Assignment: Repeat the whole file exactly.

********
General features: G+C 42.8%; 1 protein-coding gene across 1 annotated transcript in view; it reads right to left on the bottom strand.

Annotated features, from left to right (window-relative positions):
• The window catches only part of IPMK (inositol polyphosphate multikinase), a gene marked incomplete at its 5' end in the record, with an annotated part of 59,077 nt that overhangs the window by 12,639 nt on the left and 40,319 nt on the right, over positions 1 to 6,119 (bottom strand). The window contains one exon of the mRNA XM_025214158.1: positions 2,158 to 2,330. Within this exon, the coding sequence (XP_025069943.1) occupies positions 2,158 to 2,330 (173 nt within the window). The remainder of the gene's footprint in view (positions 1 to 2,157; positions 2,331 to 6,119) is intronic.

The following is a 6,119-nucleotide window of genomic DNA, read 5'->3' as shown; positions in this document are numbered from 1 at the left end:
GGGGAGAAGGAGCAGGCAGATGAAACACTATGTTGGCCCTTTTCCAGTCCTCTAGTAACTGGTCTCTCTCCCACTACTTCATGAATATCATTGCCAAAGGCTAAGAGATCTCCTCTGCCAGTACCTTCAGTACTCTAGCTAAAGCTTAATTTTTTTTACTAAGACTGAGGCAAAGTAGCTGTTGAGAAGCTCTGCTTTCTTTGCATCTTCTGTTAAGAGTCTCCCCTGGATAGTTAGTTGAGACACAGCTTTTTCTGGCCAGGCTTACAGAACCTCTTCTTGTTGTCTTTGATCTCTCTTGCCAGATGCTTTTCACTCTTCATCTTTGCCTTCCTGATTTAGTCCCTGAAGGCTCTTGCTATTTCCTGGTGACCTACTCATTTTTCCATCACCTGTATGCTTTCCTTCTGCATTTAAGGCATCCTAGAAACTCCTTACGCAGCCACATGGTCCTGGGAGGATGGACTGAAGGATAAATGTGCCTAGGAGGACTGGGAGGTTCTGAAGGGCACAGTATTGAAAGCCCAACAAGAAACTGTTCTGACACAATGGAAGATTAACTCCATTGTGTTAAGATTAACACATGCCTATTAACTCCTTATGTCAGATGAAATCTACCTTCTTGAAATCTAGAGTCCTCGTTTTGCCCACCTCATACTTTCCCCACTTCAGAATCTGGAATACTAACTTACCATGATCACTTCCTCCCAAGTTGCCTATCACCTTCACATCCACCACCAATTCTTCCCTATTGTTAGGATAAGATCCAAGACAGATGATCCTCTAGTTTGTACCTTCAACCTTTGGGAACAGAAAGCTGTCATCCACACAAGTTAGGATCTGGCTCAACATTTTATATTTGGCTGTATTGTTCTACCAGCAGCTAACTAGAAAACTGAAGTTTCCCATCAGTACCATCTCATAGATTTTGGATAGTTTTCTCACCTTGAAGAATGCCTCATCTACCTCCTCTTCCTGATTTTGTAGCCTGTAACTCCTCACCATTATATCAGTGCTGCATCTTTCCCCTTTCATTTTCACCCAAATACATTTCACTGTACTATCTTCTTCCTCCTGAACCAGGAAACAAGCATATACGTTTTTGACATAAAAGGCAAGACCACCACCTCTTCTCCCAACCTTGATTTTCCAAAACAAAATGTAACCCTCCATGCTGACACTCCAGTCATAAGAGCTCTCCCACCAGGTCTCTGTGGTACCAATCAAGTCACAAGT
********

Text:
General features: G+C 42.8%; 1 protein-coding gene across 1 annotated transcript in view; it reads right to left on the bottom strand.

Annotated features, from left to right (window-relative positions):
• The window catches only part of IPMK (inositol polyphosphate multikinase), a gene marked incomplete at its 5' end in the record, with an annotated part of 59,077 nt that overhangs the window by 12,639 nt on the left and 40,319 nt on the right, over positions 1 to 6,119 (bottom strand). The window contains one exon of the mRNA XM_025214158.1: positions 2,158 to 2,330. Within this exon, the coding sequence (XP_025069943.1) occupies positions 2,158 to 2,330 (173 nt within the window). The remainder of the gene's footprint in view (positions 1 to 2,157; positions 2,331 to 6,119) is intronic.

The following is a 6,119-nucleotide window of genomic DNA, read 5'->3' as shown; positions in this document are numbered from 1 at the left end:
GGGGAGAAGGAGCAGGCAGATGAAACACTATGTTGGCCCTTTTCCAGTCCTCTAGTAACTGGTCTCTCTCCCACTACTTCATGAATATCATTGCCAAAGGCTAAGAGATCTCCTCTGCCAGTACCTTCAGTACTCTAGCTAAAGCTTAATTTTTTTTACTAAGACTGAGGCAAAGTAGCTGTTGAGAAGCTCTGCTTTCTTTGCATCTTCTGTTAAGAGTCTCCCCTGGATAGTTAGTTGAGACACAGCTTTTTCTGGCCAGGCTTACAGAACCTCTTCTTGTTGTCTTTGATCTCTCTTGCCAGATGCTTTTCACTCTTCATCTTTGCCTTCCTGATTTAGTCCCTGAAGGCTCTTGCTATTTCCTGGTGACCTACTCATTTTTCCATCACCTGTATGCTTTCCTTCTGCATTTAAGGCATCCTAGAAACTCCTTACGCAGCCACATGGTCCTGGGAGGATGGACTGAAGGATAAATGTGCCTAGGAGGACTGGGAGGTTCTGAAGGGCACAGTATTGAAAGCCCAACAAGAAACTGTTCTGACACAATGGAAGATTAACTCCATTGTGTTAAGATTAACACATGCCTATTAACTCCTTATGTCAGATGAAATCTACCTTCTTGAAATCTAGAGTCCTCGTTTTGCCCACCTCATACTTTCCCCACTTCAGAATCTGGAATACTAACTTACCATGATCACTTCCTCCCAAGTTGCCTATCACCTTCACATCCACCACCAATTCTTCCCTATTGTTAGGATAAGATCCAAGACAGATGATCCTCTAGTTTGTACCTTCAACCTTTGGGAACAGAAAGCTGTCATCCACACAAGTTAGGATCTGGCTCAACATTTTATATTTGGCTGTATTGTTCTACCAGCAGCTAACTAGAAAACTGAAGTTTCCCATCAGTACCATCTCATAGATTTTGGATAGTTTTCTCACCTTGAAGAATGCCTCATCTACCTCCTCTTCCTGATTTTGTAGCCTGTAACTCCTCACCATTATATCAGTGCTGCATCTTTCCCCTTTCATTTTCACCCAAATACATTTCACTGTACTATCTTCTTCCTCCTGAACCAGGAAACAAGCATATACGTTTTTGACATAAAAGGCAAGACCACCACCTCTTCTCCCAACCTTGATTTTCCAAAACAAAATGTAACCCTCCATGCTGACACTCCAGTCATAAGAGCTCTCCCACCAGGTCTCTGTGGTACCAATCAAGTCACAAGT